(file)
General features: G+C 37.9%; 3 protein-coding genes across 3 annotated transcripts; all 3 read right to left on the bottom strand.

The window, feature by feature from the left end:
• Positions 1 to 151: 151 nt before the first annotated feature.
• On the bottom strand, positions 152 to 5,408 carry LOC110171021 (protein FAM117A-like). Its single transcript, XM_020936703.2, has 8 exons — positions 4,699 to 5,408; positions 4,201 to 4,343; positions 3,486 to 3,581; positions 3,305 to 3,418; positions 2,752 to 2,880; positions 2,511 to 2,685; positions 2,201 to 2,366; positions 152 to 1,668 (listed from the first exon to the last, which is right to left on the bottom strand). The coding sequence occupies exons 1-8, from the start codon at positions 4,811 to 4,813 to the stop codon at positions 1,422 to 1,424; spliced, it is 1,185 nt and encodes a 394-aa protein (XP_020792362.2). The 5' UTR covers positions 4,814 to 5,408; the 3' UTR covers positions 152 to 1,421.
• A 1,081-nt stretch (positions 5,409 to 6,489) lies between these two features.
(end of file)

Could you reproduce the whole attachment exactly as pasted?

General features: G+C 37.9%; 3 protein-coding genes across 3 annotated transcripts; all 3 read right to left on the bottom strand.

The window, feature by feature from the left end:
• Positions 1 to 151: 151 nt before the first annotated feature.
• On the bottom strand, positions 152 to 5,408 carry LOC110171021 (protein FAM117A-like). Its single transcript, XM_020936703.2, has 8 exons — positions 4,699 to 5,408; positions 4,201 to 4,343; positions 3,486 to 3,581; positions 3,305 to 3,418; positions 2,752 to 2,880; positions 2,511 to 2,685; positions 2,201 to 2,366; positions 152 to 1,668 (listed from the first exon to the last, which is right to left on the bottom strand). The coding sequence occupies exons 1-8, from the start codon at positions 4,811 to 4,813 to the stop codon at positions 1,422 to 1,424; spliced, it is 1,185 nt and encodes a 394-aa protein (XP_020792362.2). The 5' UTR covers positions 4,814 to 5,408; the 3' UTR covers positions 152 to 1,421.
• A 1,081-nt stretch (positions 5,409 to 6,489) lies between these two features.